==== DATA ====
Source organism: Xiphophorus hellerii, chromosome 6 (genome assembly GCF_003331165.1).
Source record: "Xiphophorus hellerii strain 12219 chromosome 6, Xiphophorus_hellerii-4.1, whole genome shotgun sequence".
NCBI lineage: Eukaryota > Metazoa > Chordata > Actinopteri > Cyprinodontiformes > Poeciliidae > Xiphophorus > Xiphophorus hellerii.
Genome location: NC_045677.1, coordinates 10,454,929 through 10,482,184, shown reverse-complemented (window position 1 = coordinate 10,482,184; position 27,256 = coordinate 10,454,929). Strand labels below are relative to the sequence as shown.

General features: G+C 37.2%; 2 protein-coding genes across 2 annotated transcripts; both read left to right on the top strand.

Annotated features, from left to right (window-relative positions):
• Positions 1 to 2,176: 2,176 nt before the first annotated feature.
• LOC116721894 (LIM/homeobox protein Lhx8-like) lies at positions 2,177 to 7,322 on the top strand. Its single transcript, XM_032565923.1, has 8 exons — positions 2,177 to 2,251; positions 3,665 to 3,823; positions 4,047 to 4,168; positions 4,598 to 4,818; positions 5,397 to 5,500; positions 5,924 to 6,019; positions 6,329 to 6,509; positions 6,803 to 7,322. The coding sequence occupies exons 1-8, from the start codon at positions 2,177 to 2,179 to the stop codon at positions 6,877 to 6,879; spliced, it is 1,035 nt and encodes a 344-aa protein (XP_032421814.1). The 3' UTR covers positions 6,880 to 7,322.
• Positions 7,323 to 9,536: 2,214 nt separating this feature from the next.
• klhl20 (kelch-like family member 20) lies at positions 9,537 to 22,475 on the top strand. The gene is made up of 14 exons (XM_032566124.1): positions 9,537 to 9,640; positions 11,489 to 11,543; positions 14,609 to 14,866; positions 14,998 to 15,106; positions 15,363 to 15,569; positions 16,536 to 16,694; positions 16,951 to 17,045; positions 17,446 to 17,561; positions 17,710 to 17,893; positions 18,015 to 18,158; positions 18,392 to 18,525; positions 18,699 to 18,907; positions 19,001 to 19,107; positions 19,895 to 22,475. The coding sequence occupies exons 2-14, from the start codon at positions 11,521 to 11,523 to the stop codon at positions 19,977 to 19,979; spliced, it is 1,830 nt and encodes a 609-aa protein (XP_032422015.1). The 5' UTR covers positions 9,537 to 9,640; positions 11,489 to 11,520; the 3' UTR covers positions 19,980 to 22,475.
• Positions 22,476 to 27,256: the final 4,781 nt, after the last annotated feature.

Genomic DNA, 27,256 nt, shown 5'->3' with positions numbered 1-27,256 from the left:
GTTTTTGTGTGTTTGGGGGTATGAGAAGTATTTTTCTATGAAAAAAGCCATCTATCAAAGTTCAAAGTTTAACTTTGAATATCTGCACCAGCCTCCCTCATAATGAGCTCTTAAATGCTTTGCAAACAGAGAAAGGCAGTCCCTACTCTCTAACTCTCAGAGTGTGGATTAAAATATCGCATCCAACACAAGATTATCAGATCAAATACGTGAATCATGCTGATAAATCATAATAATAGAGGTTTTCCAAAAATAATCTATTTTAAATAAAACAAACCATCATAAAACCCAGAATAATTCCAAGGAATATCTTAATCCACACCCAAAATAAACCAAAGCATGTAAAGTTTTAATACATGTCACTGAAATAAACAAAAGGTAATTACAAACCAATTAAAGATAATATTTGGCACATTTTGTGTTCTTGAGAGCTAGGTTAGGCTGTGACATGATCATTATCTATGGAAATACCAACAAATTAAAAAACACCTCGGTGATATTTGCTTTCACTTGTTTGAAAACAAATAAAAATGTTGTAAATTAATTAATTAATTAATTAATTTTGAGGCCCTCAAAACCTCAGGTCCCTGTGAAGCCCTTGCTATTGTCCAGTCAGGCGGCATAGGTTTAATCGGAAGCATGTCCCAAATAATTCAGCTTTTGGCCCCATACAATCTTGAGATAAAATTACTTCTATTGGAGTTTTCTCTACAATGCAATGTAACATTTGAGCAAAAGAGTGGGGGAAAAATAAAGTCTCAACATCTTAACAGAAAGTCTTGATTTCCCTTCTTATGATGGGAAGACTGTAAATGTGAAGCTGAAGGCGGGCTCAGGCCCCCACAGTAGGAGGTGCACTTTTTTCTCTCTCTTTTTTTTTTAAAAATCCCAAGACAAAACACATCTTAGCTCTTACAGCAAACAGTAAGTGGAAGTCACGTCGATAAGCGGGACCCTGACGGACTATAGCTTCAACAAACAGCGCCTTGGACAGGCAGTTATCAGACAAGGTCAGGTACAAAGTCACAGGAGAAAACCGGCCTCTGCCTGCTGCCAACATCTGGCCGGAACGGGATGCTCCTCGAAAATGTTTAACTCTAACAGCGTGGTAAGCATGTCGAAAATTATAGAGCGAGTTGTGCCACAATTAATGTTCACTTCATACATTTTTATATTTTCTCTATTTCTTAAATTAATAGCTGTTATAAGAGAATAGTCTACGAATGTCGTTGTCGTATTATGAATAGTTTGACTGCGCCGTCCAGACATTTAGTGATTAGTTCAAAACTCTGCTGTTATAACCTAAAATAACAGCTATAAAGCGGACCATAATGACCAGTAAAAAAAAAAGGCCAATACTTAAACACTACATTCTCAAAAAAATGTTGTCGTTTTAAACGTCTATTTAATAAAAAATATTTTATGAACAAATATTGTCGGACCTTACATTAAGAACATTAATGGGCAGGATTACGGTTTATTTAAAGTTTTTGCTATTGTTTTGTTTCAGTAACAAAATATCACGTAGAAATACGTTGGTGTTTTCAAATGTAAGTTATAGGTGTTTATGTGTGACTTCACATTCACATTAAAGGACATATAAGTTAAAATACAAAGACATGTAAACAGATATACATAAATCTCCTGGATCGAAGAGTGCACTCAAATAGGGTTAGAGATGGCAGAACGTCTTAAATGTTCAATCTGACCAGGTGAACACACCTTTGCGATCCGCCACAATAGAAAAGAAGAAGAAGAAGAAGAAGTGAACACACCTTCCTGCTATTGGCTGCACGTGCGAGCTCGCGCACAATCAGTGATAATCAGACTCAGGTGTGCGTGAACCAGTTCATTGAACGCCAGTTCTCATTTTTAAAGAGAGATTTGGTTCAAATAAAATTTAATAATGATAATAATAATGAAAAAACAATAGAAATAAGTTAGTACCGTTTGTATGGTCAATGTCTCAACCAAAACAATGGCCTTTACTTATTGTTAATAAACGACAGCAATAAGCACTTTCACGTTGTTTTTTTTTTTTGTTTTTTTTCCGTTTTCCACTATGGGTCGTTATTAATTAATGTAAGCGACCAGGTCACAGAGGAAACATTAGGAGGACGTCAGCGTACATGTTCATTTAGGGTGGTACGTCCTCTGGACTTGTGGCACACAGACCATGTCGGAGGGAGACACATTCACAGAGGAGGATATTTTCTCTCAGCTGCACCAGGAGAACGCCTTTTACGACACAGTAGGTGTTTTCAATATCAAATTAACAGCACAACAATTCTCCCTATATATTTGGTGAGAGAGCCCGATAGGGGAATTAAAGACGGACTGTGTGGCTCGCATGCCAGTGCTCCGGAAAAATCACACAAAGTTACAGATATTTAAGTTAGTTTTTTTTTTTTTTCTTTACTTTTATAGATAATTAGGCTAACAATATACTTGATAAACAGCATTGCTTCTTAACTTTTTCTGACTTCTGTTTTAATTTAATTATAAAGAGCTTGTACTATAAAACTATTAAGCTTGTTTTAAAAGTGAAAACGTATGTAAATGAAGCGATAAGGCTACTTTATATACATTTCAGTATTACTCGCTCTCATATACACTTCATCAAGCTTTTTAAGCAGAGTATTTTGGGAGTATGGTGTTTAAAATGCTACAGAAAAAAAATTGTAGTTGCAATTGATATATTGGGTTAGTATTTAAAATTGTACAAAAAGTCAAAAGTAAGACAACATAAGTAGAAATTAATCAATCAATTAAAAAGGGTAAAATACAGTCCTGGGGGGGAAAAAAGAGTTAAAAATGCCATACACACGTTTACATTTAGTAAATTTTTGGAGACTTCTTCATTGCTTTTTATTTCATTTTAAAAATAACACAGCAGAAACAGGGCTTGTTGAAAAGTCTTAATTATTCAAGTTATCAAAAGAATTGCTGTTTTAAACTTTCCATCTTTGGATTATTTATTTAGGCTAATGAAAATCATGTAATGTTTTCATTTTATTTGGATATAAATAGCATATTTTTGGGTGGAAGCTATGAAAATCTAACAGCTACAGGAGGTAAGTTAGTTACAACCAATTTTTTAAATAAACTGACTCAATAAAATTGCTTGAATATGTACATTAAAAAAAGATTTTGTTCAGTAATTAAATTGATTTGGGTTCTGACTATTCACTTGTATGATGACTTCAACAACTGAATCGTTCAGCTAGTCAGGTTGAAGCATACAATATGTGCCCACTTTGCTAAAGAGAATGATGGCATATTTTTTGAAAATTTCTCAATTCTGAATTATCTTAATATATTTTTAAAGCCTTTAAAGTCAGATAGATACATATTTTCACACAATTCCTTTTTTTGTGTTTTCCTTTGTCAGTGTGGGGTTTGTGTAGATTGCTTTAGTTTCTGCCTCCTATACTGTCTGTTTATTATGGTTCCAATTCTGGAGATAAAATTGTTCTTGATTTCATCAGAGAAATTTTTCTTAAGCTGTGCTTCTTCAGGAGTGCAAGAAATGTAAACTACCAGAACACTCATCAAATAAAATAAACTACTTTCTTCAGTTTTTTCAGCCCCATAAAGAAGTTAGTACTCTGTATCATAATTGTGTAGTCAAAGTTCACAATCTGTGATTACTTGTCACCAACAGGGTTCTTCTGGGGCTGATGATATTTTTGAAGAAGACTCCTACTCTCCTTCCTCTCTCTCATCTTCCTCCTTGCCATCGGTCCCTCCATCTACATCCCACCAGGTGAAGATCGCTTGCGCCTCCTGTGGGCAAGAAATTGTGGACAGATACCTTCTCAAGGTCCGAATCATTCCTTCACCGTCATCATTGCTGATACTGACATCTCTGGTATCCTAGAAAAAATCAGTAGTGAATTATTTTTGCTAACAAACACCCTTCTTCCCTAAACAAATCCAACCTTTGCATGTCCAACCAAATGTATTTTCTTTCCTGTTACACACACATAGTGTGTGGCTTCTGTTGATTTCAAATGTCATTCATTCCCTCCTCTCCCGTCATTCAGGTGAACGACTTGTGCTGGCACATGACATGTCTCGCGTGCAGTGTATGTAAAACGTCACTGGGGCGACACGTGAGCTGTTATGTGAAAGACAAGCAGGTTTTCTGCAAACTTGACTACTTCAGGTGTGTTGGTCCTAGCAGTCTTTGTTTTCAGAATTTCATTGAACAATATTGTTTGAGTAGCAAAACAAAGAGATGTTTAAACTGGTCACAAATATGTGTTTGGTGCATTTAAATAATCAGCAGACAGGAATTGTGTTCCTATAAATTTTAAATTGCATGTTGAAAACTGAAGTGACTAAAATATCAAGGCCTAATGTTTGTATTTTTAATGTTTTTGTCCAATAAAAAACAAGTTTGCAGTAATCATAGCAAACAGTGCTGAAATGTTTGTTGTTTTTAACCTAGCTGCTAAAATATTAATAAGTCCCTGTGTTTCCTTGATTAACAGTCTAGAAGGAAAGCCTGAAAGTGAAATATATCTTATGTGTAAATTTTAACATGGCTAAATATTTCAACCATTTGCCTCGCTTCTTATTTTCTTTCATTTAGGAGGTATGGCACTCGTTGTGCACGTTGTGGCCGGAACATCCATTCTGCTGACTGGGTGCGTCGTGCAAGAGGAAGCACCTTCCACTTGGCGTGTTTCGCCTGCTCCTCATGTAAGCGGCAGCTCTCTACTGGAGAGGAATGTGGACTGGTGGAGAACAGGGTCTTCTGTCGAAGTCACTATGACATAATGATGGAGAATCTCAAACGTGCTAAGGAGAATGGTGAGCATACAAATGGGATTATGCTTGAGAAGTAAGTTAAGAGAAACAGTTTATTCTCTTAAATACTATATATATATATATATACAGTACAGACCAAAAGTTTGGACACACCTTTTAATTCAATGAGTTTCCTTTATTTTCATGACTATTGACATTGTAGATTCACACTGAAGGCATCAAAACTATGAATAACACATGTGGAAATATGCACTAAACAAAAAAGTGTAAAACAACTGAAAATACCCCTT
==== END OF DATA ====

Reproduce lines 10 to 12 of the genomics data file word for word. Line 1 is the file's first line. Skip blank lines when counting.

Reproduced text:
• klhl20 (kelch-like family member 20) lies at positions 9,537 to 22,475 on the top strand. The gene is made up of 14 exons (XM_032566124.1): positions 9,537 to 9,640; positions 11,489 to 11,543; positions 14,609 to 14,866; positions 14,998 to 15,106; positions 15,363 to 15,569; positions 16,536 to 16,694; positions 16,951 to 17,045; positions 17,446 to 17,561; positions 17,710 to 17,893; positions 18,015 to 18,158; positions 18,392 to 18,525; positions 18,699 to 18,907; positions 19,001 to 19,107; positions 19,895 to 22,475. The coding sequence occupies exons 2-14, from the start codon at positions 11,521 to 11,523 to the stop codon at positions 19,977 to 19,979; spliced, it is 1,830 nt and encodes a 609-aa protein (XP_032422015.1). The 5' UTR covers positions 9,537 to 9,640; positions 11,489 to 11,520; the 3' UTR covers positions 19,980 to 22,475.
• Positions 22,476 to 27,256: the final 4,781 nt, after the last annotated feature.

Genomic DNA, 27,256 nt, shown 5'->3' with positions numbered 1-27,256 from the left: